Creston, the UK-based owner of Delaney Lund Knox Warren (DLKW) and Tullo Marshall Warren (TMW), has hired former FCB global chief Steve Blamer to spearhead its expansion in the US (MW last week).
Group chief executive Don Elgie says he has made "no secret" of his plans, but despite its big-name hiring, the US will be difficult to crack/ history suggests a long, arduous struggle with potentially little return.
As KLP Group founder Colin Lloyd warns: "There is a direct correlation between the distance a subsidiary is from the element of control and the knowledge you have of that market."
Lloyd, an independent marketing communications director, launched KLP in 12 countries before selling to French advertising group RSCG in 1990.
Another common mistake is overpaying and overstretching resources, something that Ibis Capital director David Forster says happened to Saatchi & Saatchi when it paid $450m to buy Bates, the US advertising group, in 1984 — part of a spending spree by Saatchi, later Cordiant Group, that led to its collapse and sale to WPP.
Other holding companies adopting "buy and build" strategies gambled on the "good times" and took too many contingent liabilities on things such as earn-outs, says Forster.
Agencies such as Bartle Bogle Hegarty (BBH) in 1998, M&C Saatchi (1994) and Mother (2003) have taken a different approach by trading on their names and UK reputations in the US. Yet that approach is equally fraught with difficulty.
Simon Sherwood, group chief operating officer of BBH, says it takes 20 years to break through. "We’re on the map, but we haven’t yet burst through," he adds.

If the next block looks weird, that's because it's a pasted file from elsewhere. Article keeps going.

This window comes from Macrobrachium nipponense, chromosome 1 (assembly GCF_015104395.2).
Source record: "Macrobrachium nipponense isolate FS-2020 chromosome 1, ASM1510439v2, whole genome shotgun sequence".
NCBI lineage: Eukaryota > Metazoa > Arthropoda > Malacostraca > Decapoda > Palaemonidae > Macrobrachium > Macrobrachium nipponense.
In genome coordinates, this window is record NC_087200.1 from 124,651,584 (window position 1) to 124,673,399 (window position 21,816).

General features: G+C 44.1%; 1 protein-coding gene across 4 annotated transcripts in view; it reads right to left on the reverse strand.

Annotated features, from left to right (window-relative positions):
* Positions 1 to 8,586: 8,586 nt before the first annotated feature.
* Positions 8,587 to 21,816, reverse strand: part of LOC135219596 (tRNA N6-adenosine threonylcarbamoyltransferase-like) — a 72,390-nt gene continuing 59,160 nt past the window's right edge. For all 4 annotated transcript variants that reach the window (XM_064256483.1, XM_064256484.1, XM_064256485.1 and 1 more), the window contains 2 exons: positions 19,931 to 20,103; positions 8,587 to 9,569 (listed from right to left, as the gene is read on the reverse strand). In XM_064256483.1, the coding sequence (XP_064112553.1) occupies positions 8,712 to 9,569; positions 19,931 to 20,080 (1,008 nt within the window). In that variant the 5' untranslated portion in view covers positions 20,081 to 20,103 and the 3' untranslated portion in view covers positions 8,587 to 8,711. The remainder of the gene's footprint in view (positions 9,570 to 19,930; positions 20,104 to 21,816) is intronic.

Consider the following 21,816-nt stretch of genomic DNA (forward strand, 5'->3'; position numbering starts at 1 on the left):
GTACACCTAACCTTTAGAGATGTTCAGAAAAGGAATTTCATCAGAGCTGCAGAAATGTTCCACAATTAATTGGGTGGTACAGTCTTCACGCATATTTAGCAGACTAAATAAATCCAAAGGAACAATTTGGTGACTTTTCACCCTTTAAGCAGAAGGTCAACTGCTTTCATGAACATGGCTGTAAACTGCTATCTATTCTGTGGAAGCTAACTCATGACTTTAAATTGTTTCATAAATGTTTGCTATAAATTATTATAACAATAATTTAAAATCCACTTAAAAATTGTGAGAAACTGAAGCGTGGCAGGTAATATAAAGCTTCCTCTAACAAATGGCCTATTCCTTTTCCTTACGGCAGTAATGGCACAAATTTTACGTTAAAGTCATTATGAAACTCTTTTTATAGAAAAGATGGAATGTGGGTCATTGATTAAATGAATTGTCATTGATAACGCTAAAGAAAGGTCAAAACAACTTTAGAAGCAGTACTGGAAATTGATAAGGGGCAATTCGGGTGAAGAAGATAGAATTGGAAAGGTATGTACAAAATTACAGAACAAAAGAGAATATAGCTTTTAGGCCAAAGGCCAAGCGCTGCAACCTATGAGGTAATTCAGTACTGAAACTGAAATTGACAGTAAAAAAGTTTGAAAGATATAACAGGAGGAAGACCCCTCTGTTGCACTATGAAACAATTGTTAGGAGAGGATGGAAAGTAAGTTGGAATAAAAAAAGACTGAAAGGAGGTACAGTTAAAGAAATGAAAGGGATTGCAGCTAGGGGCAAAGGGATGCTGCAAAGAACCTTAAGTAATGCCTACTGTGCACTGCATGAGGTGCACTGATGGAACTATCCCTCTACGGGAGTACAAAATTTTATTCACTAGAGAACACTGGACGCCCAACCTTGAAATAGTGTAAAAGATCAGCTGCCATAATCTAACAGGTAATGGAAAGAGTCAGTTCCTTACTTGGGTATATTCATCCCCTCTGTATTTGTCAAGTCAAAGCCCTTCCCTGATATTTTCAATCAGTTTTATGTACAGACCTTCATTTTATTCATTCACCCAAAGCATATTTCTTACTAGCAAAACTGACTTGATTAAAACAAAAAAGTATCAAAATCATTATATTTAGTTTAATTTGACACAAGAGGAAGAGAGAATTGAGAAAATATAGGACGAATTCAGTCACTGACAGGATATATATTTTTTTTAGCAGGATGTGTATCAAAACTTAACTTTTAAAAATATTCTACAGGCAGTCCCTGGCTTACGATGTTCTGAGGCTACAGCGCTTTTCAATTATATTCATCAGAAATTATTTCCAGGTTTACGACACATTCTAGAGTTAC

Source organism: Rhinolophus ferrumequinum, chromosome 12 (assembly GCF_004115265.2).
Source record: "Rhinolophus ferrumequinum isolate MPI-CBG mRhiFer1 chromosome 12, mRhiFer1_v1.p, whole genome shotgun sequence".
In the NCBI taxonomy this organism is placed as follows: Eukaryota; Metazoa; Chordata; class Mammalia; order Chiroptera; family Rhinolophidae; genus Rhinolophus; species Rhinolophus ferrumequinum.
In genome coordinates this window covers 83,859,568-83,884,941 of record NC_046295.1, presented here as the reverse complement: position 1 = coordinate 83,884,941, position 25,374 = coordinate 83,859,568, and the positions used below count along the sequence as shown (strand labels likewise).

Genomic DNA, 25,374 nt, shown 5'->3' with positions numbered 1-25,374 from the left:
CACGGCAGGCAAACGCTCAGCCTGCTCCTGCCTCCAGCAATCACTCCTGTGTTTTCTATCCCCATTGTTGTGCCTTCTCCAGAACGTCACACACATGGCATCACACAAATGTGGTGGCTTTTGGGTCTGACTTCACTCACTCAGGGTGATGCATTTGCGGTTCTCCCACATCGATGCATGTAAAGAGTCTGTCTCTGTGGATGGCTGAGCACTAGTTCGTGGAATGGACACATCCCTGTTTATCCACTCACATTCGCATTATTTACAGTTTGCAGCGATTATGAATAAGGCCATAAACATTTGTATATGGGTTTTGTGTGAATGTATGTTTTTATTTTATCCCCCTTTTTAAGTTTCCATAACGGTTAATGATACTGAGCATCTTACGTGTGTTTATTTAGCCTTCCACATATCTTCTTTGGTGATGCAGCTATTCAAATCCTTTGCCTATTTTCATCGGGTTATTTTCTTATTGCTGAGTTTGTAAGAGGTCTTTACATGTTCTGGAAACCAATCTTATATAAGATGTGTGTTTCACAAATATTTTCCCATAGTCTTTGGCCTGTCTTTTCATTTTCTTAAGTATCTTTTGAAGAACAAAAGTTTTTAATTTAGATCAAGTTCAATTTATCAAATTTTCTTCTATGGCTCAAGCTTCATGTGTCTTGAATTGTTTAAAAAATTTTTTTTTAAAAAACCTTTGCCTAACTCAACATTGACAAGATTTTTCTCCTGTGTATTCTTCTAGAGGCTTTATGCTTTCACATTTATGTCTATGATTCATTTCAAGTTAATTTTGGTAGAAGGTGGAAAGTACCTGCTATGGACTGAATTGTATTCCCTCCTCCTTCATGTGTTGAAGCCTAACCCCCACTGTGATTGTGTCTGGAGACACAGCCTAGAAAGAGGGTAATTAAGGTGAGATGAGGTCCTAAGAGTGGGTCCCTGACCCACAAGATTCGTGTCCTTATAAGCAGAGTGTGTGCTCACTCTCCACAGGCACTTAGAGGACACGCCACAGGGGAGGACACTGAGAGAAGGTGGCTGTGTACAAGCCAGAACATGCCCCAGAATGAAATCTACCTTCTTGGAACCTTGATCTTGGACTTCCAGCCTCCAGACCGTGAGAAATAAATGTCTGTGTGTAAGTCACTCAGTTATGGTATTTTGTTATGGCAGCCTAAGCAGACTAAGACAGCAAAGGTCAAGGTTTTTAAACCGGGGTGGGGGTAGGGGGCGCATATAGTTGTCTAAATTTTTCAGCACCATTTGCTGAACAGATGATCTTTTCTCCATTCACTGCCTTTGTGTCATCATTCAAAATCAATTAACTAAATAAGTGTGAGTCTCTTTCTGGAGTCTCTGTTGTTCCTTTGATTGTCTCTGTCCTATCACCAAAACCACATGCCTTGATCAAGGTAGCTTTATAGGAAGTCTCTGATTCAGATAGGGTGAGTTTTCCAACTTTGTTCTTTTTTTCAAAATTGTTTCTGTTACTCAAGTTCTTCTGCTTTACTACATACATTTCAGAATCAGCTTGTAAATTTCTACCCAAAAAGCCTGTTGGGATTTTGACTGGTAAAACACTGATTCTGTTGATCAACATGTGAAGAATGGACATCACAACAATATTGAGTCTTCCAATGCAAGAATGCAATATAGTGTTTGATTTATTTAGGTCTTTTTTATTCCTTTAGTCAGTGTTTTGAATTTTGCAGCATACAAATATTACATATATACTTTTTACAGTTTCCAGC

Sherwood says that although there are "thousands" of US agencies, the market is "not entrepreneurial". He claims it is difficult for small agencies to become established quickly. "It is very competitive and conservative," he adds.
This issue, says Elgie, is one reason why Creston is focusing on buying up existing agencies and why he does not foresee it opening US branches of its UK operations, such as DLKW or TMW. Having Blamer, the former FCB Worldwide chief executive and chairman, on board will give the operation gravitas and "unlock some doors", he adds.
"Elgie had to move out of the UK," says Blamer. "Obviously, the next logical place had to be the US because of the size and scale of the market." Blamer sees a gap for agencies wanting to make the next step up without private-equity funding or having to sell to a large holding company and then "sitting at the children’s table".
Others ask why an agency would sell to Creston instead of a larger holding group, particularly if there is limited scope to build their brand abroad. There are also questions about the spread of investment, although Elgie is confident existing businesses will continue to operate as before.
Forster believes Creston will avoid many of the pitfalls of its predecessors and praises Elgie’s "measured" and "disciplined" approach.
"He is tough. He has the benefit of hindsight and in the UK he has looked at the downsides as well as the upsides. I don’t think that now he will bet it all on black."
As Lloyd says, it is imperative that Creston looks to build abroad, and to do so it must gamble on the US. Launching there is a risk for Creston, but Elgie believes the odds are stacked in his favour.